Heard on the Hill: A Veep Pick, er, Pluck

Posted August 8, 2008 at 4:23pm

A Veep Pick, er, Pluck. There are some potential vice presidential choices that Sen. Barack Obama (D-Ill.) could make that would raise eyebrows. One of the possible veeps Obama is said to be considering, Virginia Gov. Tim Kaine, already has eyebrow issues.

[IMGCAP(1)]Kaine’s brows — arched, wiggly and what most people remember from the Democrat’s rebuttal to the State of the Union speech in 2006 — have become one of the chief objections from

some pundits to Kaine taking a spot on the Democratic ticket.

For the definitive word on the topic, HOH contacted eyebrow guru to the stars (no seriously, it’s what he’s known for) Erwin Gomez of the Erwin Gomez Salon & Spa in Georgetown, who thinks Kaine needs to step up his game, grooming-wise, if he wants to go from guv to the No. 2 guy in the White House. His prescription? A good trim and “sculpting” with scissors and a bit of plucking for a cleaner, more professional look.

“You’ve got to fit the part, and if he wants to stand next to Obama — who is very well-groomed and neat — he should consider it,” Gomez tells HOH.

Other potential vice presidential picks have made changes that might boost their chances of making it on the ballot with presumptive Republican nominee Sen. John McCain (Ariz): Minnesota Gov. Tim Pawlenty lost his “demi-mullet” ’do for a more sophisticated, campaign-ready coif, and Florida Gov. Charlie Crist even got married, in a move some cynics attributed to his national political aspirations.

Gomez says he understands how sensitive some men are over matters of their toilette, so he’s offering Kaine total privacy and discretion if he wants to take the brow artist up on his suggestion. But it ain’t cheap: An initial session runs $75, with monthly upkeep at $50 a pop.

And Kaine wouldn’t be alone in the Eyebrow Club for Pols. Gomez claims to have more than a few politicians on his client list, but in true what-happens-in-the-salon-stays-in-the-salon fashion, he’s not naming names.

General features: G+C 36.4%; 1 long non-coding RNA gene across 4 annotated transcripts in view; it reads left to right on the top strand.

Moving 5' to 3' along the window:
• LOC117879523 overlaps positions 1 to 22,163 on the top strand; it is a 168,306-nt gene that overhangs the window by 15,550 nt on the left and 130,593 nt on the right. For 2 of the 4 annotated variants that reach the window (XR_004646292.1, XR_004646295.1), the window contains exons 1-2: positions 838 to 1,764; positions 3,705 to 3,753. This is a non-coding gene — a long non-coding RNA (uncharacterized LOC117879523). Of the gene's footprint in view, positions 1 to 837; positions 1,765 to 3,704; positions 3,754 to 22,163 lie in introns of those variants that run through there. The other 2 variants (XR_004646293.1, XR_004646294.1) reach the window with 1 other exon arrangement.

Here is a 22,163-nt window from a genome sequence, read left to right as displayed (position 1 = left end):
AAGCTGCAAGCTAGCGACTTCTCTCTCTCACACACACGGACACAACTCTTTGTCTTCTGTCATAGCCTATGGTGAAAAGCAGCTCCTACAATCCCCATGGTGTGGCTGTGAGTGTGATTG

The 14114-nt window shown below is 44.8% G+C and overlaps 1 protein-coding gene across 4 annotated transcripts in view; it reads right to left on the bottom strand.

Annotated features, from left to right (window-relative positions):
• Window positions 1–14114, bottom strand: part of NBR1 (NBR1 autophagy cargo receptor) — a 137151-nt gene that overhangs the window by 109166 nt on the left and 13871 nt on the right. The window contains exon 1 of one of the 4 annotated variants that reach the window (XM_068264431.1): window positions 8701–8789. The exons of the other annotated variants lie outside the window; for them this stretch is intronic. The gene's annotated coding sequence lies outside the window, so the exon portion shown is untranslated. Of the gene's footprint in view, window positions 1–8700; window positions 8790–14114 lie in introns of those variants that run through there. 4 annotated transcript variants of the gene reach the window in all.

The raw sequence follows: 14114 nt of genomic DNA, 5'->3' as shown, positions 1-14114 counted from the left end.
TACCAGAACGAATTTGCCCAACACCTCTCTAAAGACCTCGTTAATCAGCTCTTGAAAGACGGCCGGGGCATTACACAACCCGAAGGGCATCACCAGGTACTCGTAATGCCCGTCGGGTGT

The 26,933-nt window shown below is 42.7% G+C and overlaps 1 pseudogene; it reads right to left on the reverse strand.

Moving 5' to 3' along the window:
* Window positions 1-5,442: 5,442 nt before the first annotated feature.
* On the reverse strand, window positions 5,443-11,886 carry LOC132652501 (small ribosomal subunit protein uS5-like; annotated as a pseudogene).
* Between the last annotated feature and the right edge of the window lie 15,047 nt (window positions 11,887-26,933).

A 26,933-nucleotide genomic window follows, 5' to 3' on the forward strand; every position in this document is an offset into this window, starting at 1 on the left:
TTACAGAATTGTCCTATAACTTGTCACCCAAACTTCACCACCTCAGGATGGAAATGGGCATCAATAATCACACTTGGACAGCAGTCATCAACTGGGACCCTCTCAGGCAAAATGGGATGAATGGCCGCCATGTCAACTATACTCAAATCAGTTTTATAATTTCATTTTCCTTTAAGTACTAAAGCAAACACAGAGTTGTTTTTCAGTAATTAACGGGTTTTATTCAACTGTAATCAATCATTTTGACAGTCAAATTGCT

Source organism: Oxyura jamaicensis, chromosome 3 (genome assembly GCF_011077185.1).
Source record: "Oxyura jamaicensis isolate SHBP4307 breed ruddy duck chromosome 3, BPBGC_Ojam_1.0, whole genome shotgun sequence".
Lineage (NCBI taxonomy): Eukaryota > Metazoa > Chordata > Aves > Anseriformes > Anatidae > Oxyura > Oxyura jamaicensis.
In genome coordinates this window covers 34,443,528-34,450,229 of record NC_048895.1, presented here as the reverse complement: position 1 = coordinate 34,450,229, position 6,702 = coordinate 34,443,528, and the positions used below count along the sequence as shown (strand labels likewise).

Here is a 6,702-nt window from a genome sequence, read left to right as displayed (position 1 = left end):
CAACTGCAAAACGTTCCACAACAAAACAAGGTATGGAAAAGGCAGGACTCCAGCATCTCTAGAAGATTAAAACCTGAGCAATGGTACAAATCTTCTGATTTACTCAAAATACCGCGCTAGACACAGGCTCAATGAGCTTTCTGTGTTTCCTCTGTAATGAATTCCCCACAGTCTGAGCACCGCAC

Amtrak Series. And you thought softball wars were just for Washington. Staffers from the offices of Democratic New York Sens. Charles Schumer and Hillary Rodham Clinton are taking their rivalry interstate.

Clinton’s team, the Hill’s Angels, trounced Schumer’s Press Hits in a two-game series, one match of which they played in Manhattan and the other on the National Mall.

Bunning’s Autopen: Priceless. An HOH spy spotted Hall of Fame pitcher Sen. Jim Bunning (R-Ky.) in Cooperstown, N.Y., signing autographs for $50 each during July’s celebration for the induction of new members to Major League Baseball’s temple of gods.

Depending on the item, Bunning’s John Hancock can be had for half that price on eBay, though some Bunning items go for much more. A $50 signature by a Hall of Famer is certainly in the ballpark — you can spend hundreds for a Cal Ripken Jr. signature on the right item — and besides, Bunning’s sales go to a good cause: the Jim Bunning Foundation.

The foundation is a charity that lives almost entirely off the proceeds of Bunning’s signing fees, according to its Internal Revenue Service tax records and Bunning’s personal financial disclosure forms. Since its creation in 1996, the foundation has doled out dozens of little grants each year, mostly to Catholic schools and kids’ charities, never totaling more than $20,000 in a year.

The foundation’s largest outlay every year is the salary of it’s sole employee: Jim Bunning. The Senator reports a $20,000 annual salary from the foundation, and the organization reports to the IRS annual salary costs of about $31,000, the difference presumably being payroll taxes and other miscellaneous costs of paying Bunning for the “avg. 1hr./wk.” that he works.